In England & Wales we have a fault based divorce system. Alleging unreasonable behaviour by a spouse is a method of demonstrating fault. In our system, evidence needs to be put before the court to demonstrate that there are grounds for divorce: an irretrievable breakdown in the relationship. You can read more about the different grounds for divorce in our previous blog: Do I have grounds for divorce?
The most popular reason for divorce is “unreasonable behaviour” which is often seen as a “least worst” option when issuing a divorce petition. The difficult balancing act which every divorcing person faces is to allege sufficient unreasonable behaviour to satisfy the requirements of the court, whilst ensuring that the wording does not inflame the difficult situation.
We have already tackled this subject in a previous blog. However, a recent Court of Appeal judgment from 2017 has moved on the debate. In that case, Mrs Owens has been prevented from divorcing her husband on the basis that her allegations of unreasonable behaviour were insufficiently serious. This case will be appealed to the Supreme Court.
Section 1 of the Matrimonial Causes Act 1973, states:
“(1) Subject to section 3 below, a petition for divorce may be presented to the court by either party to a marriage on the ground that the marriage has broken down irretrievably.
(2) The court hearing a petition for divorce shall not hold the marriage to have broken down irretrievably unless the petitioner satisfies the court of one or more of the following facts, that is to say …
(b) that the respondent has behaved in such a way that the petitioner cannot reasonably be expected to live with the respondent…
(4) If the court is satisfied on the evidence of any such fact as is mentioned in subsection (2) above, then, unless it is satisfied on all the evidence that the marriage has not broken down irretrievably, it shall, subject to section 5 below, grant a decree of divorce.”
In the case of Owens v Owens, the court stated that:
“the court has to evaluate what is proved to have happened (i) in the context of this marriage, (ii) looking at this wife and this husband, (iii) in the light of all the circumstances and (iv) having regard to the cumulative effect of all the respondent’s conduct. The court then has to ask itself the statutory question: given all this, has the respondent behaved in such a way that the petitioner cannot reasonably be expected to live with the respondent?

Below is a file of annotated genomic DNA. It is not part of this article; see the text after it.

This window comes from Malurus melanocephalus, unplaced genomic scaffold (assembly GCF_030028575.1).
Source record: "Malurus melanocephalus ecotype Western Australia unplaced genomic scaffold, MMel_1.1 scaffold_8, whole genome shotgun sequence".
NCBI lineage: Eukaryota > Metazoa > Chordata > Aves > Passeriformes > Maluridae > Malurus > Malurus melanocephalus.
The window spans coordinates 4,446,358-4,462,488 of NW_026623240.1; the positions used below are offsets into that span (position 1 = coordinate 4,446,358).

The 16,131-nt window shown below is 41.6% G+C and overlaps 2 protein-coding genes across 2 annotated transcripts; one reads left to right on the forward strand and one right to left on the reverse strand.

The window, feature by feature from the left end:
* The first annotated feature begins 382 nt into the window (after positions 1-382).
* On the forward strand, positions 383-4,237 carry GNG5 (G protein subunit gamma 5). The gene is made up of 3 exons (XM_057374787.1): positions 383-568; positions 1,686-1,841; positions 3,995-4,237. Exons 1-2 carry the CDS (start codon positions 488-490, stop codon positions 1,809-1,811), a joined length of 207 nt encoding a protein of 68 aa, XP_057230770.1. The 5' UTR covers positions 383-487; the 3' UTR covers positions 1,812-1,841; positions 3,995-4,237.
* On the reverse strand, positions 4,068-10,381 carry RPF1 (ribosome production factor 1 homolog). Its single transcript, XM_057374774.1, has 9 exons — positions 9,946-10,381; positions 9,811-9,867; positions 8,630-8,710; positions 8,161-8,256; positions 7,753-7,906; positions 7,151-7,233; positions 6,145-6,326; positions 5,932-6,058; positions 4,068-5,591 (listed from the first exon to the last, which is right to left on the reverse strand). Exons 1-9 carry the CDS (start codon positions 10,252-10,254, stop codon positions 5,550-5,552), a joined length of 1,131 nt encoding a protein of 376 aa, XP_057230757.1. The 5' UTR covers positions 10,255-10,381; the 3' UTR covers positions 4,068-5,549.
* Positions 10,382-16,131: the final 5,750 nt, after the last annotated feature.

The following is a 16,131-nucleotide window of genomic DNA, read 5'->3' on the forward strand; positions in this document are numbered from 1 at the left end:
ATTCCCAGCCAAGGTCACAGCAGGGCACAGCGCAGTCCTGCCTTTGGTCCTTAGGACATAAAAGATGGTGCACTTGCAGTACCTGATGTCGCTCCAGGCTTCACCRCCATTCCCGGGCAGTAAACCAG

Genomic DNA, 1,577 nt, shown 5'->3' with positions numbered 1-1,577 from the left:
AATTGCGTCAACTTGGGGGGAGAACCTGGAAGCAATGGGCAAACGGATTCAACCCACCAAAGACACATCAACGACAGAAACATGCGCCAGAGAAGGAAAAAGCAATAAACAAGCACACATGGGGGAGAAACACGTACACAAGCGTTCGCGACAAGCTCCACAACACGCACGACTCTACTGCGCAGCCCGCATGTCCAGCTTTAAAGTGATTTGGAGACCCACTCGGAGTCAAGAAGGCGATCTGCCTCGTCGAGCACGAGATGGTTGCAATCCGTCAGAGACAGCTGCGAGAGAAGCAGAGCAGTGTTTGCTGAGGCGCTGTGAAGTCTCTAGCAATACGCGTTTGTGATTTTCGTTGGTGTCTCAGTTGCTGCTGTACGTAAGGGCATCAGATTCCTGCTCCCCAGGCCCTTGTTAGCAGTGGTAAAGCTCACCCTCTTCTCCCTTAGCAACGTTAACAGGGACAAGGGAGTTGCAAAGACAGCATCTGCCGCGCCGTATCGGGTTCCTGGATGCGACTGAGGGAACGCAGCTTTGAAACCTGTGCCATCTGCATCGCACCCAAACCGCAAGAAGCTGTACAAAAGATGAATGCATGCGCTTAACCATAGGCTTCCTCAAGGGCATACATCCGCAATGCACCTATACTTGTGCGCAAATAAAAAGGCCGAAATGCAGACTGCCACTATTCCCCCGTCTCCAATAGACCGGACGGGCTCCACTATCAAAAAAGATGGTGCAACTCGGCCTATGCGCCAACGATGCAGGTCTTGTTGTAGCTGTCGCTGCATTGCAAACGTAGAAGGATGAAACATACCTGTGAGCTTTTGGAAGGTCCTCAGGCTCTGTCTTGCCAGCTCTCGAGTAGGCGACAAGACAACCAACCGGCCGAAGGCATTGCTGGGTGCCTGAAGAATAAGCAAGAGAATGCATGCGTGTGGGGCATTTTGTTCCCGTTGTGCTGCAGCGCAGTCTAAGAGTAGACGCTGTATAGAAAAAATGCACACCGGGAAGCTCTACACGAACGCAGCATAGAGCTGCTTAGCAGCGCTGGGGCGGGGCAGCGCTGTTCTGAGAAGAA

Mrs Owens had listed a number of grounds of unreasonable behaviour, 27 in total. The majority of the more serious complaints related to allegation that her husband had been “unpleasant and disparaging about the [wife] both to her and to their family and friends. He speaks to her and about her in an unfortunate and critical and undermining manner. The [wife] has felt upset and/or embarrassed by the [husband’s] behaviour towards her as well as in front of family and friends.”
It was accepted that “taken in isolation, of course, some of the allegations made would not of and in themselves seem particularly serious … taken cumulatively … the effect upon [the wife] has been to wear her down.”
Unfortunately for Mrs Owens, the judge in her original hearing did not agree that the grounds of unreasonable behaviour were sufficiently serious. He stated that:
“In reality I find that the allegations of alleged unreasonable behaviour in this petition – all of them – are at best flimsy. I would not have found unreasonable behaviour on the wife’s pleaded case. As it is, having heard both parties give evidence, I am satisfied that the wife has exaggerated the context and seriousness of the allegations to a significant extent. They are all at most minor altercations of a kind to be expected in a marriage. Some are not even that.”
The Court of Appeal did not overturn the judge’s decision. Sir James Munby, President of the Family Division, was very scathing of the law as it stood, but felt duty bound to apply it.
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“This is the law. This is the law which it was the duty of Judge Tolson to apply. It is the law which it is equally our duty to apply. It is well known that many hold the view that this is not what the law should be, that times have moved on since 1969, and that the law is badly out-of-date, indeed antediluvian. That may be, and those who hold such views may be right, but our judicial duty is clear. As Sir Gorell Barnes P said in Dodd v Dodd  P 189, 206, our task is jus dicere non jus dare – to state the law, not to make the law.”